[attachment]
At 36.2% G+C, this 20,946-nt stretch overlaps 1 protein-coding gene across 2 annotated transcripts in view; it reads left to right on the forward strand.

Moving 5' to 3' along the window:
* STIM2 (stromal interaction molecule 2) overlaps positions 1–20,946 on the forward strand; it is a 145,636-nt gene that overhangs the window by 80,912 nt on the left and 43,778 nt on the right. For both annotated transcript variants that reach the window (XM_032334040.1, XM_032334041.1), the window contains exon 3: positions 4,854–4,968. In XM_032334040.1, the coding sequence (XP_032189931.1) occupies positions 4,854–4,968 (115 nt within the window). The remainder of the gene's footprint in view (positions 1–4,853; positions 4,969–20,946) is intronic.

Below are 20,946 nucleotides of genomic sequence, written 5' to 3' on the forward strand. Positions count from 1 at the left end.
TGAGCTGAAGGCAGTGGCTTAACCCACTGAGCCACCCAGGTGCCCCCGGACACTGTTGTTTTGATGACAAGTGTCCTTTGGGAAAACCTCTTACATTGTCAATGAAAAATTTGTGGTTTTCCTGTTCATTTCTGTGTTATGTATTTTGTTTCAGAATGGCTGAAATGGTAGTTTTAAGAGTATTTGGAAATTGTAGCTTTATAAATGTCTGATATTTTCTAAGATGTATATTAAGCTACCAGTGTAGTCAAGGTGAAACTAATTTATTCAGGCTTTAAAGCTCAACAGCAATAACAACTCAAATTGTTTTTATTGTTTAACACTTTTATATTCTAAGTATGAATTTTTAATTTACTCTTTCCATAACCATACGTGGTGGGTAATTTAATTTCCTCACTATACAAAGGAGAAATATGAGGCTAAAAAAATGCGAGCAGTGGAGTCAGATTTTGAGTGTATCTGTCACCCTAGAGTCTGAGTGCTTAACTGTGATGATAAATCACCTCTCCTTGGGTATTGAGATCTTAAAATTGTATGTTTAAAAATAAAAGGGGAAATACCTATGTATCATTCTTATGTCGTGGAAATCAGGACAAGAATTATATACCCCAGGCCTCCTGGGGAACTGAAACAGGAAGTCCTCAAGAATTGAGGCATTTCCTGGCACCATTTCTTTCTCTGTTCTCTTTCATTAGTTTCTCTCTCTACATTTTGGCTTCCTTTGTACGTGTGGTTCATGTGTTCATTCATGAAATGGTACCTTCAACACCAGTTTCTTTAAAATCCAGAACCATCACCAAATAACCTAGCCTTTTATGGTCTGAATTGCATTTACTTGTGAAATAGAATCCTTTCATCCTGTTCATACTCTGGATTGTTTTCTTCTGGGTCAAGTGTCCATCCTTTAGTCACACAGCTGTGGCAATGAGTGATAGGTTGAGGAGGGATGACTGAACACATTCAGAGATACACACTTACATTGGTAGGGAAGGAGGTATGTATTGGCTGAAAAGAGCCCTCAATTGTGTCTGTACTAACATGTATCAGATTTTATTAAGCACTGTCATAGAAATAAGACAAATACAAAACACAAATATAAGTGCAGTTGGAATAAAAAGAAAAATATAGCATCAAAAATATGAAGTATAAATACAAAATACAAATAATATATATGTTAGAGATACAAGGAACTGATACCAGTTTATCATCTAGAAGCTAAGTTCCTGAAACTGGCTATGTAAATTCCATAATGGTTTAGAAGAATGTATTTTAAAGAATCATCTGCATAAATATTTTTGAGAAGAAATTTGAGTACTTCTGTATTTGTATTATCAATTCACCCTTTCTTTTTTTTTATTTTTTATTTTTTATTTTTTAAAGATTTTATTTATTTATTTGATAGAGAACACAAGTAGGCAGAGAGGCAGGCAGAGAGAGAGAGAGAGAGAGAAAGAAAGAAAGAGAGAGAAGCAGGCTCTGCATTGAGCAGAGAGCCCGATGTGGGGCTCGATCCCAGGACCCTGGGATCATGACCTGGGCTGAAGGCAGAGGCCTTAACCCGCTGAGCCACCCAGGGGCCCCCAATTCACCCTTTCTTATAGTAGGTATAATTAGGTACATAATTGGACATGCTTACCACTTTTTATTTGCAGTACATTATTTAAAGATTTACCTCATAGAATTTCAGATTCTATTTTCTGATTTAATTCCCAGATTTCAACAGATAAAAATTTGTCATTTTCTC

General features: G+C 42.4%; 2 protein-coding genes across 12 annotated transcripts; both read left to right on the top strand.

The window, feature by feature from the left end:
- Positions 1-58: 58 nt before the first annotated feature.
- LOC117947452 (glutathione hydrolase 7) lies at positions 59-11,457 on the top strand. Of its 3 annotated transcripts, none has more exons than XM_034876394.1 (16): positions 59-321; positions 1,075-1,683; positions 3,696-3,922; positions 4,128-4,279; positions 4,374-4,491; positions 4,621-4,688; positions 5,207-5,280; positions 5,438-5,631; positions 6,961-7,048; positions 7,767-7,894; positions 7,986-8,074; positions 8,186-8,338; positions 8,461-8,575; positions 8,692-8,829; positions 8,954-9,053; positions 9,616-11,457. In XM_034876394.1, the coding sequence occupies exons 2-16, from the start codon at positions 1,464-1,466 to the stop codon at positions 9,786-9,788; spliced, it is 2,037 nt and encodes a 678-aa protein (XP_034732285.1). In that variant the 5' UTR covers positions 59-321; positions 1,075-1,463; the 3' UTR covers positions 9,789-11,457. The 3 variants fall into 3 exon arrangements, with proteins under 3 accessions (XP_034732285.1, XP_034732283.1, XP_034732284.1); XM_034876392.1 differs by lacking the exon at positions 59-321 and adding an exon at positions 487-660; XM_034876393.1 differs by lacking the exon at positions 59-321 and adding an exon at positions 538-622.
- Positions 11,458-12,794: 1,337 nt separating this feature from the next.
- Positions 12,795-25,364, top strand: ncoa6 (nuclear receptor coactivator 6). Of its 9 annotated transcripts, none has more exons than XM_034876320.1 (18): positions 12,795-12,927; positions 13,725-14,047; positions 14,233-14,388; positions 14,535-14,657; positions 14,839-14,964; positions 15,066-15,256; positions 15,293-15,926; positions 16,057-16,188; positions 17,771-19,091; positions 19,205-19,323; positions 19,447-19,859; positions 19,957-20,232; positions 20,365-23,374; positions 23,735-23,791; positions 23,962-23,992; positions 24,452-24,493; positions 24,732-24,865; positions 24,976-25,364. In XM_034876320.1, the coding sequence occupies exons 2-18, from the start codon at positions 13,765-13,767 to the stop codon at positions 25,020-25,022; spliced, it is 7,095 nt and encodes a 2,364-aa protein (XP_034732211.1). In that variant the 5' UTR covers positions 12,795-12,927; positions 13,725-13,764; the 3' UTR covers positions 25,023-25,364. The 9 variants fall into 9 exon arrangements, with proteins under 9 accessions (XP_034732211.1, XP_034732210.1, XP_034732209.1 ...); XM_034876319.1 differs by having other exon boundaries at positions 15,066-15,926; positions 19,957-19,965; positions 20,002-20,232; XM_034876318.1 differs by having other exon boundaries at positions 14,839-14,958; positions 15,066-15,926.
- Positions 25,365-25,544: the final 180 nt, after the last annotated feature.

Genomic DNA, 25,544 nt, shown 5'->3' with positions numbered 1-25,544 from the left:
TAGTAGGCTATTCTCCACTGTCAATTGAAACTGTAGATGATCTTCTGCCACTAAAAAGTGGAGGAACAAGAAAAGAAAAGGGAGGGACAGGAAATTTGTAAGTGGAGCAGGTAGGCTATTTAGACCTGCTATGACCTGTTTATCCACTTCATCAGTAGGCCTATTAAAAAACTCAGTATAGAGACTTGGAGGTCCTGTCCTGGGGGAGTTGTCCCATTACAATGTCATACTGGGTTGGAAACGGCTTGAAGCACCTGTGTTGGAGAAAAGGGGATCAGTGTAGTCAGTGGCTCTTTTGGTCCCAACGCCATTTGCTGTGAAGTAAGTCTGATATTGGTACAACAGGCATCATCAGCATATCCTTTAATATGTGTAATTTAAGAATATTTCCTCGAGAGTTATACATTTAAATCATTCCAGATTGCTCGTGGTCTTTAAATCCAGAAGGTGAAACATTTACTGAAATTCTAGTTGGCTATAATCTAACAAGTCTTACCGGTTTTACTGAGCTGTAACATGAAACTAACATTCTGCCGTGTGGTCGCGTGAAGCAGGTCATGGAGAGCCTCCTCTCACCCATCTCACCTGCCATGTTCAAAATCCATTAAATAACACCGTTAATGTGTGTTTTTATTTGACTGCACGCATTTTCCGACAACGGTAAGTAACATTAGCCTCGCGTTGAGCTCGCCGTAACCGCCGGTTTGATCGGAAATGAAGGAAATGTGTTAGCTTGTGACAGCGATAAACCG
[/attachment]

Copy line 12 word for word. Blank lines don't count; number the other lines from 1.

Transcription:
- Positions 25,365-25,544: the final 180 nt, after the last annotated feature.